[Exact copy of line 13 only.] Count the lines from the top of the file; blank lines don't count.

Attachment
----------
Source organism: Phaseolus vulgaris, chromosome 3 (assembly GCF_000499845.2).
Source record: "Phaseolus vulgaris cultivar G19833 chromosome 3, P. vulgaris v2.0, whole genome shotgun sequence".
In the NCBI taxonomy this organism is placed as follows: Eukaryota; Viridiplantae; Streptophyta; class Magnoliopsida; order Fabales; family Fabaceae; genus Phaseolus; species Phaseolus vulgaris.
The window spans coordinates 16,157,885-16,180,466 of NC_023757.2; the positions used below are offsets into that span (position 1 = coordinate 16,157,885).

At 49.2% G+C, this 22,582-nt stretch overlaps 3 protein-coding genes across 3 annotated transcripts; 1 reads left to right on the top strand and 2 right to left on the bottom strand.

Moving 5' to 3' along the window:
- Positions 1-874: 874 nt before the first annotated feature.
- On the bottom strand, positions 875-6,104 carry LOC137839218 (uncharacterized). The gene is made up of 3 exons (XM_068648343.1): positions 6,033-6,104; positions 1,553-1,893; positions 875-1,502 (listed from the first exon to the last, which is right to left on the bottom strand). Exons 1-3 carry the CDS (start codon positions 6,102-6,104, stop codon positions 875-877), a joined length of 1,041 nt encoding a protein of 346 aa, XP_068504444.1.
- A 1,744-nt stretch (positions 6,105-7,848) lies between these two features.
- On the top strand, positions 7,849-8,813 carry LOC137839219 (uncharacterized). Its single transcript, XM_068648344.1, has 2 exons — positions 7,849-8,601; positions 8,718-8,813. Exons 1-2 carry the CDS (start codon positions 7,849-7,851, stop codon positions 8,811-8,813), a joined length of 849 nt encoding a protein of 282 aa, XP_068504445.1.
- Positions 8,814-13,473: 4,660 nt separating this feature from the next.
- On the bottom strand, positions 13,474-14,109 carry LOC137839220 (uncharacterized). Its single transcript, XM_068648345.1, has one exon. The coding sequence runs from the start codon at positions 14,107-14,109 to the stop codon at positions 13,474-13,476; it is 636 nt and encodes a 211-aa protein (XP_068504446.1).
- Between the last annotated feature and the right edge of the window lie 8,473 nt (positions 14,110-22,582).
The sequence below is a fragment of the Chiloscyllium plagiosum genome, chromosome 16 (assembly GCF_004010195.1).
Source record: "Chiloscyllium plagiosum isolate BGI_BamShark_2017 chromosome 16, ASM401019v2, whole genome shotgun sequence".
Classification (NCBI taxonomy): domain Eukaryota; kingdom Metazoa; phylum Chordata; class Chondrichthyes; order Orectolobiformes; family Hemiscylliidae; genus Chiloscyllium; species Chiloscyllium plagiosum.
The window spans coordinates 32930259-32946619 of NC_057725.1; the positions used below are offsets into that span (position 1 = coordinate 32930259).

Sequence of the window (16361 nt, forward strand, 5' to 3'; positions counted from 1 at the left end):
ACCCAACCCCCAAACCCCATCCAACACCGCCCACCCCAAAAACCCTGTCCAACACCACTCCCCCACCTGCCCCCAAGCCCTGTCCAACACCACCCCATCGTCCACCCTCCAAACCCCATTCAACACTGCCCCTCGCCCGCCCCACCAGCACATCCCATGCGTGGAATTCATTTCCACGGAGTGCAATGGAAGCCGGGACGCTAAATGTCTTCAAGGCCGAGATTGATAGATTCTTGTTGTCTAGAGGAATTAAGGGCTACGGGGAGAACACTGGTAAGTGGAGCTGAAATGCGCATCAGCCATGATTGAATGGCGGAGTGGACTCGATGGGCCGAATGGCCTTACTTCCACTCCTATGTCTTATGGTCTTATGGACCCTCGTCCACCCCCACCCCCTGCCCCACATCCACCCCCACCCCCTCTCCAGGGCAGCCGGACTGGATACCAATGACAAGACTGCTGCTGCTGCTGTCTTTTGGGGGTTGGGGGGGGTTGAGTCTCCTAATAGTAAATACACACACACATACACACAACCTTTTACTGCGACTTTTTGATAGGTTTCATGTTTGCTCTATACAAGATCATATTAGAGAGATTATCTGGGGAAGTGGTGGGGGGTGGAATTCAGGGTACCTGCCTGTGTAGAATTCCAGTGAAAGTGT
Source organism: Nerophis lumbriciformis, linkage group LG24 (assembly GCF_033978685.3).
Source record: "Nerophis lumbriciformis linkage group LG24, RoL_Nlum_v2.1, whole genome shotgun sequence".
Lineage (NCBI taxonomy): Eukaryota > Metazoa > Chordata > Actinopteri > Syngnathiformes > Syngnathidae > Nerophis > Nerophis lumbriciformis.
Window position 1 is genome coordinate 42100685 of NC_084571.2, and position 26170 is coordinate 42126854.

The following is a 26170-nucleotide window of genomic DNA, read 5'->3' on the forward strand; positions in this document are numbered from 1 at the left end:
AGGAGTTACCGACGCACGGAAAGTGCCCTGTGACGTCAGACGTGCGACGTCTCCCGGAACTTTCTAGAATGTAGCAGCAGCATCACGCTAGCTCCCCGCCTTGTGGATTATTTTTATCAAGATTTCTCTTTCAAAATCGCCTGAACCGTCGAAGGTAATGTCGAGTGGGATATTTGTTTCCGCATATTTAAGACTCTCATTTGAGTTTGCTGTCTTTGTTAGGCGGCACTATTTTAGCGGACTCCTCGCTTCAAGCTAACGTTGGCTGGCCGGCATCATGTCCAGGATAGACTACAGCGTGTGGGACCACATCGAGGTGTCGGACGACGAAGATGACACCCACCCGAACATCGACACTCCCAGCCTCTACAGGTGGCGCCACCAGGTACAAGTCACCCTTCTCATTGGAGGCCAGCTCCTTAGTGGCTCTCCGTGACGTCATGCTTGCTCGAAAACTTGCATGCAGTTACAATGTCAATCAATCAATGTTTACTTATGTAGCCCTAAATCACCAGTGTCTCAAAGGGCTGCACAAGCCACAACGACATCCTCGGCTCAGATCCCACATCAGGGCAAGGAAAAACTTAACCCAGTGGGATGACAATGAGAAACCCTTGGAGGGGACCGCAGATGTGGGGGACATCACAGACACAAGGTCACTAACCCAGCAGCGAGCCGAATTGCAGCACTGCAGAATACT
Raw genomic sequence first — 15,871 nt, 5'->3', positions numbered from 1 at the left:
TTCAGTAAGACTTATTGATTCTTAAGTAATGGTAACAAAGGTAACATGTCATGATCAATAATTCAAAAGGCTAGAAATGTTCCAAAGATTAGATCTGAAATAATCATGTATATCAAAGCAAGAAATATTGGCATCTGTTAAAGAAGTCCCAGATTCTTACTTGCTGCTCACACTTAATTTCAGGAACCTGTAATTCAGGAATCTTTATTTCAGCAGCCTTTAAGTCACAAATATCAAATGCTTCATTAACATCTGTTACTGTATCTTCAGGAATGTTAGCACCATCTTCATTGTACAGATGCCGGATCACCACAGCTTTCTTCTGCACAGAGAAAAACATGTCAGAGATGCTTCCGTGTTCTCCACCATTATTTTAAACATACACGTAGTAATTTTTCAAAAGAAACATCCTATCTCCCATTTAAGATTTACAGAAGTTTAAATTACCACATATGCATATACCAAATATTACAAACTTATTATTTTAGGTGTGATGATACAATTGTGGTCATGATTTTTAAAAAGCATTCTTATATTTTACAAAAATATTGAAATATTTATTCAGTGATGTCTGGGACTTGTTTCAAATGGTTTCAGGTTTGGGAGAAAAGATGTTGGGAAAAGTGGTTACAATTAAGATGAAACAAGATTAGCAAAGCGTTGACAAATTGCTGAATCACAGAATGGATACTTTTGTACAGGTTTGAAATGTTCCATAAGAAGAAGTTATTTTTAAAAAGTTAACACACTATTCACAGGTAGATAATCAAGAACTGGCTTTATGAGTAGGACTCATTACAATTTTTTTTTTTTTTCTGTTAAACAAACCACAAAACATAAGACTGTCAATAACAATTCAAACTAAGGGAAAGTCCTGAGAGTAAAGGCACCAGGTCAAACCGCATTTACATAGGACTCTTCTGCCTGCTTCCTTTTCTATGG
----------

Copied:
- Between the last annotated feature and the right edge of the window lie 8,473 nt (positions 14,110-22,582).